It is becoming increasingly clear that alcohol consumption is a factor of importance for the risk of type 2 diabetes. Data from epidemiological studies suggest a protective effect of moderate alcohol consumption (reviewed in [1]). However, the strength of these data with regard to different aspects of alcohol exposure has, to our knowledge, not been evaluated in detail. Important aspects include the influence of high versus moderate alcohol consumption, different susceptibilities for men and women and the magnitude of any protective effect of alcohol consumption. The purpose of this commentary is to provide a better understanding of the epidemiological literature, including the aspects mentioned, by using meta-analysis.

Material and methods

By Medline search we identified 25 epidemiological studies on the relationship between alcohol and type 2 diabetes (search strategy and keywords available from authors) [226]. These were published between 1988 and March 2004. All studies except three [5, 6, 14] were prospective cohort studies with a follow-up time of up to 20 years [24]. The majority of studies concern men, but some included women [2, 4, 5, 7, 8, 11, 16, 17, 19, 20, 22, 2426]. Nine studies were not included in the meta-analyses since the authors analysed alcohol consumption continuously [5, 8] or dichotomised [3, 11, 19], did not provide confidence intervals [4] or analysed men and women together [7, 20, 22] (complete information on the strategies behind the pooling is available from the authors). Furthermore, the British Regional Heart study [9, 21], the US Health Professionals Follow-up Study [10, 18] and the Nurses Health Study [2, 17] were reported twice. Of these papers, only the more recent of the two were included in the meta-analysis [17, 18, 21]. The meta-analysis was performed with Episheet [27] and the pooled estimate was calculated using methods described by Fleiss [28].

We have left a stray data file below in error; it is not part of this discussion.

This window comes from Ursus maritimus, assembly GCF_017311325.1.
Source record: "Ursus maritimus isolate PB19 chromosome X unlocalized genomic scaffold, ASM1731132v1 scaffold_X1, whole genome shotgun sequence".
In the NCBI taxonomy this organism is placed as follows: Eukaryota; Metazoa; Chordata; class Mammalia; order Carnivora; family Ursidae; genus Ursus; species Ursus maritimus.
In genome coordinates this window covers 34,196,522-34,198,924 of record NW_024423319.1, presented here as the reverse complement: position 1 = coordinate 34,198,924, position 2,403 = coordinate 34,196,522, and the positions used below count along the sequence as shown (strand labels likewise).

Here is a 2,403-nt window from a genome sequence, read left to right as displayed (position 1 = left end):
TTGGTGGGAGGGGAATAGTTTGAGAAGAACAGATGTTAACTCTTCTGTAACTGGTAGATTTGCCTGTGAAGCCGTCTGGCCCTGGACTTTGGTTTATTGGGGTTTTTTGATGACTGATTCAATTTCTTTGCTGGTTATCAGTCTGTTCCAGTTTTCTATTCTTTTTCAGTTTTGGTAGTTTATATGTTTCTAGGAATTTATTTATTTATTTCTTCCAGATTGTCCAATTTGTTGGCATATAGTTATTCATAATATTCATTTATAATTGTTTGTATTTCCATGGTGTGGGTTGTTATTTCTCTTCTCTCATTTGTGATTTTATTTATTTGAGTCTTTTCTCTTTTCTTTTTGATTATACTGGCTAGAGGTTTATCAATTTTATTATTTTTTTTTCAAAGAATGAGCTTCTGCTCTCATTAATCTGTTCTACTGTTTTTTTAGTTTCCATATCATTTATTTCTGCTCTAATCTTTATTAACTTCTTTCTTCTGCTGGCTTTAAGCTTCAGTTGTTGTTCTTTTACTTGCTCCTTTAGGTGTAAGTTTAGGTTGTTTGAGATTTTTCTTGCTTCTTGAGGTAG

Moderate alcohol consumption